“I think he kind of followed my lead in a way. I think he ended up at home, and he had a little bit of scruff going. It's just fun,” Fowler said. “We mess around with it. Obviously, not taking it too seriously. But like I said, ended up playing halfway decent last week, so I couldn't really shave it off going into this week.”

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Spieth (67) rebounds from tough Round 1 finish

By Ryan LavnerJuly 20, 2018, 7:55 pm

CARNOUSTIE, Scotland – Guess whose putter is starting to heat up again at a major?

Even with a few wayward shots Friday at Carnoustie, Jordan Spieth made a significant climb up the leaderboard in the second round, firing a 4-under 67 to move just three shots off the lead.

Spieth showed his trademark grit in bouncing back from a rough finish Thursday, when he mis-clubbed on the 15th hole, leading to a double bogey, and ended up playing the last four holes in 4 over.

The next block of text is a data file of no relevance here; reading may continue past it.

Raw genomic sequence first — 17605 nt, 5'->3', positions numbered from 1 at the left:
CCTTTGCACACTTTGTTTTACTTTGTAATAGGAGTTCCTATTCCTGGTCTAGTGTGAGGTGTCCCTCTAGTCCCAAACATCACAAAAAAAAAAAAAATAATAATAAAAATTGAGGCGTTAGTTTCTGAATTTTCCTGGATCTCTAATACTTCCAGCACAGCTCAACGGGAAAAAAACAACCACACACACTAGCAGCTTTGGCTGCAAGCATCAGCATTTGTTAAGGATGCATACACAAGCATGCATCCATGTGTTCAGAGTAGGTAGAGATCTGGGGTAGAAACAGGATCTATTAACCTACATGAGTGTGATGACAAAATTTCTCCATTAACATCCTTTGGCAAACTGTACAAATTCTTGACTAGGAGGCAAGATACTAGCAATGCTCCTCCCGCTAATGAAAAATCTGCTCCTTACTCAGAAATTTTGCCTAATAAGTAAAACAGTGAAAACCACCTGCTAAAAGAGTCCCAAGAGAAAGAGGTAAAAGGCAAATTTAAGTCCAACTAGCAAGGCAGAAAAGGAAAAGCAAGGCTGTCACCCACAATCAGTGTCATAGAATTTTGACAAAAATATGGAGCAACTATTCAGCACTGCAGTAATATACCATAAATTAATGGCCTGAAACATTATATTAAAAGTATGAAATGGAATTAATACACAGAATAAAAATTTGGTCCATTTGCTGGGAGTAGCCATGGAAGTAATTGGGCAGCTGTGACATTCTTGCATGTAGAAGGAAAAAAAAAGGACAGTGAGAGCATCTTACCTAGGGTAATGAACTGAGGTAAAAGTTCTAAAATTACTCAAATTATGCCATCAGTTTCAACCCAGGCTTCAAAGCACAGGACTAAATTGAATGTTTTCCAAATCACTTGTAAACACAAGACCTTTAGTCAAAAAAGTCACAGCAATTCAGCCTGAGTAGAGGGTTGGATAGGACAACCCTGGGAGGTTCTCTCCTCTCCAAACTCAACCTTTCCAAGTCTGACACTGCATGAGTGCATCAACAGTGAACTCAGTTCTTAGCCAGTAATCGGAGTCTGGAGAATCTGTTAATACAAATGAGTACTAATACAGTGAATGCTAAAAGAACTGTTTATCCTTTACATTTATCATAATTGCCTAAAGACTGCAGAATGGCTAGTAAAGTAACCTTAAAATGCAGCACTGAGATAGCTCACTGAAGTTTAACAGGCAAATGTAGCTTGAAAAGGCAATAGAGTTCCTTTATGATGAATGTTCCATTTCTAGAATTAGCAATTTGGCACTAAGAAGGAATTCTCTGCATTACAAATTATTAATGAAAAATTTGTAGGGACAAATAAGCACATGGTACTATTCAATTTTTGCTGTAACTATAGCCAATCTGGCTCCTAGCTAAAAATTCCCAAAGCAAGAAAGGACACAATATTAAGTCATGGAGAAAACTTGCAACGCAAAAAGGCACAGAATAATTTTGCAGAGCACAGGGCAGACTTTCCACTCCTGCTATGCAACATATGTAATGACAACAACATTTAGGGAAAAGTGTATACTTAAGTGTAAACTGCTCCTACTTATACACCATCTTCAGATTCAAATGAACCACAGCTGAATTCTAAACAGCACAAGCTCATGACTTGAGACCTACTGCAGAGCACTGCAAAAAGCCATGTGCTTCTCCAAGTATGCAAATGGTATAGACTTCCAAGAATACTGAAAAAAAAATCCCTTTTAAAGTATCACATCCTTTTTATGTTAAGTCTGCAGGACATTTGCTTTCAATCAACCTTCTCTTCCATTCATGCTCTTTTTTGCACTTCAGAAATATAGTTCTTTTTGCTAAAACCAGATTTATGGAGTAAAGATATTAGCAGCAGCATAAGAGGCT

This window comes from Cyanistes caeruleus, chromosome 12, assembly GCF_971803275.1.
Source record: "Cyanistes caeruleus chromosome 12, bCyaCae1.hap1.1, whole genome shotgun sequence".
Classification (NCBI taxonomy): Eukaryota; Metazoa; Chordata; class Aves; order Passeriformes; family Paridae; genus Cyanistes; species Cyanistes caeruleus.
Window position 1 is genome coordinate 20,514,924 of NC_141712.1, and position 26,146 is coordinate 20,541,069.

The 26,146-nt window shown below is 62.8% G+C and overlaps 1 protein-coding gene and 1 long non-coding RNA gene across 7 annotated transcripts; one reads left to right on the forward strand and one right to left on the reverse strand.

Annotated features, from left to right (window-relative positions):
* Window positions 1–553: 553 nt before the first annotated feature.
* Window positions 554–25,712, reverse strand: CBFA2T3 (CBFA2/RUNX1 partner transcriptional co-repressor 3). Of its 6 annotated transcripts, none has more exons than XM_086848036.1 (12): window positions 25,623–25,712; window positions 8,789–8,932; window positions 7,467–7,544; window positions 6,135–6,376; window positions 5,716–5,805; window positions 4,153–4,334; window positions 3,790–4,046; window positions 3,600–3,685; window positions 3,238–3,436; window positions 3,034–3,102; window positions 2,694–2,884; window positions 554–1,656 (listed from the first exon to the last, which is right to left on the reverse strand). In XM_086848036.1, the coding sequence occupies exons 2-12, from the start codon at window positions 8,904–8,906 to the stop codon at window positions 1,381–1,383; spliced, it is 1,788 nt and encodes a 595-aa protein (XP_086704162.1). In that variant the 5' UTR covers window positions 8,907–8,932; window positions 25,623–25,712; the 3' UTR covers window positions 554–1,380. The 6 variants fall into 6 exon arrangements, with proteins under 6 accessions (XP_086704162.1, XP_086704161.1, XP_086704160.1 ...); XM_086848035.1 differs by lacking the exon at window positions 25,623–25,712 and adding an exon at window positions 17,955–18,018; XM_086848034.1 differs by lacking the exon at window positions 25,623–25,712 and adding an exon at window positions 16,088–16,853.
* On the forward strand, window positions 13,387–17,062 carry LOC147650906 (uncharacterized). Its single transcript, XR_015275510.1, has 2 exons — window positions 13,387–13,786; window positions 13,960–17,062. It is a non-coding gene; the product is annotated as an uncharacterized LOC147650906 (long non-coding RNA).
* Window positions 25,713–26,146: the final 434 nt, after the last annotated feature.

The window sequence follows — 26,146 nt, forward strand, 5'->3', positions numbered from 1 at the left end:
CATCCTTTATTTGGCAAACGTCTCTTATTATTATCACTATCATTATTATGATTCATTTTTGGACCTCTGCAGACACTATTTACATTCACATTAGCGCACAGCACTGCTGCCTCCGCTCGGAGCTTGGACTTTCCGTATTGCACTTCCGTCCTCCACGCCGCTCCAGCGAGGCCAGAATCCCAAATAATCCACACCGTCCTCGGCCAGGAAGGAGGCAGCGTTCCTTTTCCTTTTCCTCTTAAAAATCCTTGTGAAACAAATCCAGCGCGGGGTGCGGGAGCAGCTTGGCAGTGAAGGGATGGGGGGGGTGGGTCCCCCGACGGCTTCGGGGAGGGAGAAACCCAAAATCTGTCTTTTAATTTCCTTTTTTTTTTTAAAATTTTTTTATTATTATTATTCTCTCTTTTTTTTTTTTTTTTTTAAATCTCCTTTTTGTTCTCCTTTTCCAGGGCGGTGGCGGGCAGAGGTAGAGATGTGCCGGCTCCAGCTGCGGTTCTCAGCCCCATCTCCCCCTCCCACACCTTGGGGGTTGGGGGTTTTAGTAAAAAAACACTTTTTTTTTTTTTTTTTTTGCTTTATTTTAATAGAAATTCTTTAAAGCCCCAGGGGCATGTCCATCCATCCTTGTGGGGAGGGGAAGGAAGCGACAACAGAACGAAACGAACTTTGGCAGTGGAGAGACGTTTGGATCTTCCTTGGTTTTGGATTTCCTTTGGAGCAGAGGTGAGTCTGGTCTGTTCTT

“I don’t know if I actually regrouped,” he said. “It more kind of fires me up a little.”


Full-field scores from the 147th Open Championship

Full coverage of the 147th Open Championship


Spieth missed more than half of his fairways in the second round, but he was able to play his approach shots from the proper side of the hole. Sure, he “stole a few,” particularly with unlikely birdies on Nos. 10 and 11 after errant drives, but he took advantage and put himself in position to defend his claret jug.

Spieth needed only 25 putts in the second round, and he credited a post-round adjustment Thursday for the improvement. The tweak allows his arms to do more of the work in his stroke, and he said he felt more confident on the greens.

“It’s come a long way in the last few months, no doubt,” he said.

More than anything, Spieth was relieved not to have to play “cut-line golf” on Friday, like he’s done each start since his spirited run at the Masters.

“I know that my swing isn’t exactly where I want it to be; it’s nowhere near where it was at Birkdale,” he said. “But the short game is on point, and the swing is working in the right direction to get the confidence back.”